Andrews G, Cuijpers P, Craske MG, McEvoy P, Titov N (2010) Computer therapy for the anxiety and depressive disorders is effective, acceptable and practical health care: a meta-analysis. PLoS One 5(10):e13196CrossRefPubMedPubMedCentralGoogle Scholar
  9. 9.
    Dear BF, Titov N, Perry KN, Johnston L, Wootton BM, Terides MD et al (2013) The Pain Course: a randomised controlled trial of a clinician-guided Internet-delivered cognitive behaviour therapy program for managing chronic pain and emotional well-being. Pain 154(6):942–950CrossRefPubMedGoogle Scholar
  10. 10.
    Newby JM, Twomey C, Yuan Li SS, Andrews G (2016) Transdiagnostic computerised cognitive behavioural therapy for depression and anxiety: a systematic review and meta-analysis. J Affect Disord 199:30–41CrossRefPubMedGoogle Scholar
  11. 11.
    Hedman E, Ljotsson B, Lindefors N (2012) Cognitive behavior therapy via the internet: a systematic review of applications, clinical efficacy and cost-effectiveness. Expert Rev Pharmacoecon Outcomes Res 12(6):745–764CrossRefPubMedGoogle Scholar
  12. 12.
    Olthuis JV, Watt MC, Bailey K, Hayden JA, Stewart SH (2016) Therapist-supported internet cognitive behavioural therapy for anxiety disorders in adults. Cochrane Database Syst Rev 3Google Scholar
  13. 13.
    Ritterband LM, Bailey ET, Thorndike FP, Lord HR, Farrell-Carnahan L, Baum LD (2012) Initial evaluation of an internet intervention to improve the sleep of cancer survivors with insomnia. Psycho-Oncology 21(7):695–705CrossRefPubMedGoogle Scholar
  14. 14.
    Beatty L, Koczwara B, Wade T (2016) Evaluating the efficacy of a self-guided Web-based CBT intervention for reducing cancer-distress: a randomised controlled trial. Supportive care in cancer: official journal of the Multinational Association of Supportive Care in Cancer 24(3):1043–1051CrossRefGoogle Scholar
  15. 15.
    Willems RA, Bolman CA, Mesters I, Kanera IM, Beaulen AA, Lechner L. Short-term effectiveness of a web-based tailored intervention for cancer survivors on quality of life, anxiety, depression, and fatigue: randomized controlled trial. Psycho-Oncology. 2016.Google Scholar
  16. 16.
    Newby JM, Mackenzie A, Williams AD, McIntyre K, Watts S, Wong N et al (2013) Internet cognitive behavioural therapy for mixed anxiety and depression: a randomized controlled trial and evidence of effectiveness in primary care. Psychol Med 1-14Google Scholar
  17. 17.
    Services MRCH, Board PHR (2000) A framework for development and evaluation of RCTs for complex interventions to improve health: Med Res Council.Google Scholar
  18. 18.
    Cornwall A, Jewkes R (1995) What is participatory research? Soc Sci Med 41(12):1667–1676CrossRefPubMedGoogle Scholar
  19. 19.
    Braun V, Clarke V (2006) Using thematic analysis in psychology. Qual Res Psychol 3(2):77–101CrossRefGoogle Scholar
  20. 20.
    McAlpine H, Joubert L, Martin-Sanchez F, Merolli M, Drummond KJ (2015) A systematic review of types and efficacy of online interventions for cancer patients. Patient Educ Couns 98(3):283–295CrossRefPubMedGoogle Scholar
  21. 21.
    Andersson G, Cuijpers P, Carlbring P, Riper H, Hedman E (2014) Guided internet-based vs. face-to-face cognitive behavior therapy for psychiatric and somatic disorders: a systematic review and meta-analysis. World Psychiatry: Off J World Psychiatri Assoc (WPA) 13(3):288–295CrossRefGoogle Scholar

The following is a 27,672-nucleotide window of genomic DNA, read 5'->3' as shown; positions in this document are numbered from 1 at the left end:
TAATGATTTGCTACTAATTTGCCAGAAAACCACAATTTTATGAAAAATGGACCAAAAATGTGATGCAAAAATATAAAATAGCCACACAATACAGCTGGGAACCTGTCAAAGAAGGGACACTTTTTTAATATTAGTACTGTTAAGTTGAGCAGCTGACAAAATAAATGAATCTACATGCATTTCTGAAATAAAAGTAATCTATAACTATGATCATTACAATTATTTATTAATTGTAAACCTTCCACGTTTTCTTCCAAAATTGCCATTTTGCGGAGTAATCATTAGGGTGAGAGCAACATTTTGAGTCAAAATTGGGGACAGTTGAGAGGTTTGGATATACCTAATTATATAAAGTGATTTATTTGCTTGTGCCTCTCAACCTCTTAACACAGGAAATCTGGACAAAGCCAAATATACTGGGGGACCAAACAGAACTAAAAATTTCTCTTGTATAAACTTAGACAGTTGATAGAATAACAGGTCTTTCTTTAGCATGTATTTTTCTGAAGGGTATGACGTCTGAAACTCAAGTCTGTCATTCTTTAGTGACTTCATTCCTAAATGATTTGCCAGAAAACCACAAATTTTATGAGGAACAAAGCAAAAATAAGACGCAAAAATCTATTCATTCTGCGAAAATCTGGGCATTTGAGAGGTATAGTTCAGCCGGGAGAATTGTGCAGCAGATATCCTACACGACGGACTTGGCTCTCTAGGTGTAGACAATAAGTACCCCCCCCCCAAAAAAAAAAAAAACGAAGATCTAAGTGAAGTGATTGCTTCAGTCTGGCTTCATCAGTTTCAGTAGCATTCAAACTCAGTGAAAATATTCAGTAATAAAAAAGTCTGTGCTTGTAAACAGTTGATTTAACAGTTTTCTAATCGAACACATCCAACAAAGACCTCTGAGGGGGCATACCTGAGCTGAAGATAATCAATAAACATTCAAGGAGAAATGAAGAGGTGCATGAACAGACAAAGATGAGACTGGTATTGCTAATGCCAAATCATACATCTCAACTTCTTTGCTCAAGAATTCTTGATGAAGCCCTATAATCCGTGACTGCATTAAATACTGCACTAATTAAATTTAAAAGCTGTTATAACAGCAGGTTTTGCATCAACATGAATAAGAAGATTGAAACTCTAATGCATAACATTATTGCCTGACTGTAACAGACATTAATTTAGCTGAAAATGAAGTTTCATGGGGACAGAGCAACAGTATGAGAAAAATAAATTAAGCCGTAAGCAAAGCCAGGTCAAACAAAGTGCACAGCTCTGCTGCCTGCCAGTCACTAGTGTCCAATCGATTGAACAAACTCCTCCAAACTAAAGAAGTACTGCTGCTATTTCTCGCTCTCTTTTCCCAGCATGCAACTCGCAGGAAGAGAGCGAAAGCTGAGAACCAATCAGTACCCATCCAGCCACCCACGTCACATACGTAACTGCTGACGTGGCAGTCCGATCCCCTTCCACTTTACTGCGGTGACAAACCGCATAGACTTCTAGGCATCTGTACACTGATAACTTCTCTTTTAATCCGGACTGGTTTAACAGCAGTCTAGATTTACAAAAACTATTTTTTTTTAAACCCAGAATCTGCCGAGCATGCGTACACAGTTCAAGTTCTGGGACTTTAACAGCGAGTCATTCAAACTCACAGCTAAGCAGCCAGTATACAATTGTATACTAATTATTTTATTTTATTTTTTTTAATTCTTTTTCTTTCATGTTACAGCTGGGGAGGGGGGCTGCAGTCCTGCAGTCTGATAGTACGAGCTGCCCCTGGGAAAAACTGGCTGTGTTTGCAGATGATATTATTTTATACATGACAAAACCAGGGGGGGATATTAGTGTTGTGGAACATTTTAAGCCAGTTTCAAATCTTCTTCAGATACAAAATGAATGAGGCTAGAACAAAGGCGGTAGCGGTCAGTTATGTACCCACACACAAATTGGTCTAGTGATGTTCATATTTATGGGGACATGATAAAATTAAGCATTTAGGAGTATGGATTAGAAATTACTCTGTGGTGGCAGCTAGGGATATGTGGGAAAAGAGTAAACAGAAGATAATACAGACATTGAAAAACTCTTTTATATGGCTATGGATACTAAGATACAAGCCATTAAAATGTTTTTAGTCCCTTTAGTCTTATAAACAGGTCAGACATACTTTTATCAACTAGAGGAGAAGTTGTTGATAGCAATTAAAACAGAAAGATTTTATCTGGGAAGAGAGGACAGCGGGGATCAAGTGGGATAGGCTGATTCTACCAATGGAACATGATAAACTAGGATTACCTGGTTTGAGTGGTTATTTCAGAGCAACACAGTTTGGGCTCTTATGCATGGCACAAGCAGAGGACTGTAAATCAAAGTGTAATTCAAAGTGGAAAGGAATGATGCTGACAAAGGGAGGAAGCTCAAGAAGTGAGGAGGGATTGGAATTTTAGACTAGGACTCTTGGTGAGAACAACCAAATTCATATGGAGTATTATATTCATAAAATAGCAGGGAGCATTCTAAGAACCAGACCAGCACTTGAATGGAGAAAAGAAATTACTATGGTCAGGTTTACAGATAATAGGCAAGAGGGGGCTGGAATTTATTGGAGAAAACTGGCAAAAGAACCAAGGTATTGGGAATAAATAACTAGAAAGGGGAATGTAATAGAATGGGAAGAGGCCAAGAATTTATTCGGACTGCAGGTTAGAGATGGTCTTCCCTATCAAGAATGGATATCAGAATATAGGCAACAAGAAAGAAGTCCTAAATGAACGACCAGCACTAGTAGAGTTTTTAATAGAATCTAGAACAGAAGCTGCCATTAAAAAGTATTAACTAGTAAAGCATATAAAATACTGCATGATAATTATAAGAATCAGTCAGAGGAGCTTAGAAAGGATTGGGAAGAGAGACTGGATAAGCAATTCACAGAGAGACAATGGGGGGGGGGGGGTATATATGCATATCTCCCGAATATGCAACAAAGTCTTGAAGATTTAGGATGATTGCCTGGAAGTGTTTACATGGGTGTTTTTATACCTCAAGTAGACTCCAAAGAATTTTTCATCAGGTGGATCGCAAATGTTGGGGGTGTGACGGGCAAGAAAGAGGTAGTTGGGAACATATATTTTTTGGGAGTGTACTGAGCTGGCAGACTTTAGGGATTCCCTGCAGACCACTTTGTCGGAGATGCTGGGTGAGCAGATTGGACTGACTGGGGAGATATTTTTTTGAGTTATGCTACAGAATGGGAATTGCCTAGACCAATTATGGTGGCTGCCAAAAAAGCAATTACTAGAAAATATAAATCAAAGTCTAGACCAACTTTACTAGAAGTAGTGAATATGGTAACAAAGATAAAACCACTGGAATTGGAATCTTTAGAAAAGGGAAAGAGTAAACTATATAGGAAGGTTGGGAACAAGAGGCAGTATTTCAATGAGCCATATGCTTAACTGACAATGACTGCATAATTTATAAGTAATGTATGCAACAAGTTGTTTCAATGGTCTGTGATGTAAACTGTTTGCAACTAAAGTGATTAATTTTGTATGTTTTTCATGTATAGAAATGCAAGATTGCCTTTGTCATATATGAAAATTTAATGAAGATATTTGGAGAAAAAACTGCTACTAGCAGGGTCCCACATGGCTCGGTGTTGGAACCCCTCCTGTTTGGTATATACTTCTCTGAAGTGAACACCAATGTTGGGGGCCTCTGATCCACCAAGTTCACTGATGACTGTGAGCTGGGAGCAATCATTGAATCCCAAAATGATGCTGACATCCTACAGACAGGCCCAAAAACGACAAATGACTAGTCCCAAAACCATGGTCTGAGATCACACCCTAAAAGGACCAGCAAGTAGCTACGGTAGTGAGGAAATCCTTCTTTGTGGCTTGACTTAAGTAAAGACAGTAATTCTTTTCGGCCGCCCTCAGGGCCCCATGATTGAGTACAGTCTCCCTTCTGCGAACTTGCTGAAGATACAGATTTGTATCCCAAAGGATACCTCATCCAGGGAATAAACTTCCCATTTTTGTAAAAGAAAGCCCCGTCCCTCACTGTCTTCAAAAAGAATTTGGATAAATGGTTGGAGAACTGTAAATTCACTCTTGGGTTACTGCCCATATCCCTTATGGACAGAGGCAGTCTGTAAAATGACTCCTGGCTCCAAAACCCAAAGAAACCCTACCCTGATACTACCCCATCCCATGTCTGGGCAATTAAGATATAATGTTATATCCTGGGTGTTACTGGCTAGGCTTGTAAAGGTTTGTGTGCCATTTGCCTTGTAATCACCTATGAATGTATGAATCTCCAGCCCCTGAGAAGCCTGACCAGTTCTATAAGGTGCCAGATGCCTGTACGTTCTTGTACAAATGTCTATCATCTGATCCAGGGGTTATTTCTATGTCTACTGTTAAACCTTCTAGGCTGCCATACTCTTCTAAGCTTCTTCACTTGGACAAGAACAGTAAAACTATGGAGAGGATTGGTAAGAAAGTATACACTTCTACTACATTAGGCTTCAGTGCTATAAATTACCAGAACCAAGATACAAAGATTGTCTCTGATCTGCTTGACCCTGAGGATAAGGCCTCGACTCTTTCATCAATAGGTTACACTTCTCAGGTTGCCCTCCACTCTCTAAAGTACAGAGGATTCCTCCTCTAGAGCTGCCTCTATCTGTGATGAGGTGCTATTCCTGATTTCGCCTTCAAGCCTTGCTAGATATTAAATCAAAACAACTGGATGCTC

22. 22.
    Boykoff N, Moieni M, Subramanian SK (2009) Confronting chemobrain: an in-depth look at survivors’ reports of impact on work, social networks, and health care response. J Cancer Surviv 3(4):223–232CrossRefPubMedPubMedCentralGoogle Scholar
  23. 23.
    Wilhelmsen M, Lillevoll K, Risør MB, Høifødt R, Johansen M-L, Waterloo K et al (2013) Motivation to persist with internet-based cognitive behavioural treatment using blended care: a qualitative study. BMC Psychiatry 13(1):1CrossRefGoogle Scholar
  24. 24.
    Moorey S, Greer S (2011) Oxford guide to CBT for people with cancer: Oxford University Press.Google Scholar
  25. 25.
    Harrison JD, Young JM, Price MA, Butow PN, Solomon MJ (2009) What are the unmet supportive care needs of people with cancer? A systematic review. Support Care Cancer 17(8):1117–1128CrossRefPubMedGoogle Scholar
  26. 26.
    Donkin L, Glozier N (2012) Motivators and motivations to persist with online psychological interventions: a qualitative study of treatment completers. J Med Internet Res 14(3):e91CrossRefPubMedPubMedCentralGoogle Scholar

Copyright information

© Springer-Verlag Berlin Heidelberg 2017

Authors and Affiliations

  • A. Karageorge
    • 1
  • M. J. Murphy
    • 2
    Email author
  • J. M. Newby
    • 2
    • 3
  • L. Kirsten
    • 4
    • 5
  • G. Andrews
    • 2
  • K. Allison
    • 5
  • S. Loughnan
    • 2
  • M. Price
    • 5
  • J. Shaw
    • 5
  • H. Shepherd
    • 5
  • J. Smith
    • 2
  • P. Butow
    • 5
  1. 1.Clinical Psychology Unit, School of PsychologyUniversity of SydneyCamperdownAustralia
  2. 2.Clinical Research Unit for Anxiety and Depression (CRUfAD)UNSW School of Psychiatry at St Vincent’s HospitalSydneyAustralia
  3. 3.School of Psychology, Faculty of ScienceUNSW AustraliaKensingtonAustralia
  4. 4.Nepean Cancer Care CentreSydney West Cancer NetworkSydneyAustralia
  5. 5.Psycho-oncology Co-operative Research Group (PoCoG), Level 6, Chris O’Brien Lifehouse (C39Z)The University of SydneySydneyAustralia

Personalised recommendations